I usually find there is more emphasis on the idea that there should be principles and less on the reason behind them.

For me, the importance of these original principles has now waned. Some of these ideas are simply old fashioned and haven’t kept pace with science and our understanding of the human body. Some of these Principles are used as a stick to punish or admonish students. They are not inclusive. They do not promote learning.  Some are simply (and demonstrably) untrue. The wording is usually vague or self-serving. They come with subtext, history and bias.

Maybe it’s time to start afresh. Maybe each teacher needs to have their own ‘rules’ that they develop over time for their own style, fitting their own environment, history and bias. So here, resplendent with my own bias, I propose…

…the new Principles…

… for Pilates with Dan.

Awareness – Be aware of yourself, of what you’re doing and what the basic idea of the exercise is.

Know how to make a move more achievable or where it needs to go to. Be conscious of how your body is responding and where it feels the need to go.  Be aware of the history of the Pilates Method, the context it was created in and the environment that has sustained it.

Practise – the Pilates Method is a movement skill. All skills take practise.

Understand that to become better with physical movement you need to practise. The more you practise the better you will get. Be honest and accountable with this practise. Form a habit of your Pilates practise and show up.  Show up to your homework sessions. Attend classes. Be there and do ‘The Work’. Ask questions. Approach a session willing to learn.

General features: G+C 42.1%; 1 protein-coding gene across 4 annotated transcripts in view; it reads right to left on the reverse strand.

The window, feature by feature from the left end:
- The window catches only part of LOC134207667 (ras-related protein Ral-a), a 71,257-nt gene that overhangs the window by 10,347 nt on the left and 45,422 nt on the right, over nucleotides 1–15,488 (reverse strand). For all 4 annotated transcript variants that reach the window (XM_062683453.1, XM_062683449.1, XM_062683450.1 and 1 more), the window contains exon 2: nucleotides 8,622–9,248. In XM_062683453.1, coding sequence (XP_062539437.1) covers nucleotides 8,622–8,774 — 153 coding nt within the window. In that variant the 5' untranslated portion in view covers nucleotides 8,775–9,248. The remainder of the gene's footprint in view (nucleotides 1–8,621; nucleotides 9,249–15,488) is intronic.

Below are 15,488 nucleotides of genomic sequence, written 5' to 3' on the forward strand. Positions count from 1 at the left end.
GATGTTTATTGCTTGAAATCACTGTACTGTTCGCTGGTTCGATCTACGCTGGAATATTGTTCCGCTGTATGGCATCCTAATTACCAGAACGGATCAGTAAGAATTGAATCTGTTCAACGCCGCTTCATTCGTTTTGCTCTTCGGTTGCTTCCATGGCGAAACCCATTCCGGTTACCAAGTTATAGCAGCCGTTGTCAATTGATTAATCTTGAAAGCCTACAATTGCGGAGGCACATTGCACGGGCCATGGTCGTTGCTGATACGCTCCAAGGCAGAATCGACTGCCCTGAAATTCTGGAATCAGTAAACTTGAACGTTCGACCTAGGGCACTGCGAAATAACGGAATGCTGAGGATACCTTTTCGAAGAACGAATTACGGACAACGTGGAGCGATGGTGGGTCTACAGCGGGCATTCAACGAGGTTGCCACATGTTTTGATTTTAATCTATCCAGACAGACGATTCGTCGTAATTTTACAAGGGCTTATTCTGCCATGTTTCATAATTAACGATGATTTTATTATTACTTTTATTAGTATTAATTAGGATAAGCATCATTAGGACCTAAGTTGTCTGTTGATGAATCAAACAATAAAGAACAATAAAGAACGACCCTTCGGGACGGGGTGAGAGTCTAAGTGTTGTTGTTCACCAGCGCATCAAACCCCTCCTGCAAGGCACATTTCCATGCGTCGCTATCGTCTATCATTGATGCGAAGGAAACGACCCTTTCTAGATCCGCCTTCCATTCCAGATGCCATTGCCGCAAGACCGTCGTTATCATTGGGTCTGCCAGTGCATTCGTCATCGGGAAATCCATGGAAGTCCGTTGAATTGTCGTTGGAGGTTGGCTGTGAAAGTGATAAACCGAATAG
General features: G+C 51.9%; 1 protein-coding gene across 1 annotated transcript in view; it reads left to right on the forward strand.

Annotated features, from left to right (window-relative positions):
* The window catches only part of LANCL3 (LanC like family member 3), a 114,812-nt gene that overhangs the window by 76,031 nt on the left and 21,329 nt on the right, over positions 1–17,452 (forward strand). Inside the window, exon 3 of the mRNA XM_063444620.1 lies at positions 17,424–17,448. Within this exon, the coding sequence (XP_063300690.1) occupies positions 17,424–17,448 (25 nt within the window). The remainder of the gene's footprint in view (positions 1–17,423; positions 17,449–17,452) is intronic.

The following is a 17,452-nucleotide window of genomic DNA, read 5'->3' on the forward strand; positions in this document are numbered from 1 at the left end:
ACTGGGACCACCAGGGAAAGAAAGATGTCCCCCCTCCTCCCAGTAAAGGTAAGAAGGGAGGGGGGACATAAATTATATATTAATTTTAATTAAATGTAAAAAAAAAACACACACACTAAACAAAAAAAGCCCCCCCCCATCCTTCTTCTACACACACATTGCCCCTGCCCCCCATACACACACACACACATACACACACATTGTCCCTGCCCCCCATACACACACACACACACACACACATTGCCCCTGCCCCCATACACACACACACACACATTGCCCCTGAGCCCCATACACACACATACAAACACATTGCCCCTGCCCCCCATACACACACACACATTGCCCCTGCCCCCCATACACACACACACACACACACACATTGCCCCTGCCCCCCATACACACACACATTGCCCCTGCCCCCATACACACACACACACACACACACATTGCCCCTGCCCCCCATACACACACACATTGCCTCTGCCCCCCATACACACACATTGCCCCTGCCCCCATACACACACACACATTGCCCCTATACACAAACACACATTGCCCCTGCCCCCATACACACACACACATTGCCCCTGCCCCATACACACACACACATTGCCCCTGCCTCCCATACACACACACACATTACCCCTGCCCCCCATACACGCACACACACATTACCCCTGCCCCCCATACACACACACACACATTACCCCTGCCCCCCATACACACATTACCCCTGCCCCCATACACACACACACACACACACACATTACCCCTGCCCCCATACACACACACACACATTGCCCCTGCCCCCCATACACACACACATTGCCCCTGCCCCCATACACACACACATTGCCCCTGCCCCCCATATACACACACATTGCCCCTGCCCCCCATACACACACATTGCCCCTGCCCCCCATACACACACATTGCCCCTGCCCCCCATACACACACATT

Fail – to learn new skills mistakes will be made.  And that’s ok.

The important step is already made in the first attempt. You’re not expected to get anything right the first time you attempt it – ever.  In fact, there is no right or wrong. Only attempts. The 100th attempt will always look different when compared to the first. Learn the move and practise it – even if you don’t ‘get it right’.

Enjoy – You should not suffer through a practise or be bored by it.

To achieve great things I believe you need to enjoy them.  Enjoy the time you have set aside to practise these skills.  Enjoy experiencing how your body moves and responds to movement both with and without the Pilates equipment.  Smile, laugh, groove.

Move – The practise of Pilates is not a stationary one.

It involves moving. Moving in as many ways as you can and as much as possible. Within your session, we need to flex and extend, turn and bend, twist and straighten. It also involves change. Your sessions will change over time with your practice. What you do in your 100th lesson will be radically different from your first. The Pilates Method itself inherently changes and evolves over time, so can you.

What are your Principles? Have they changed over the years?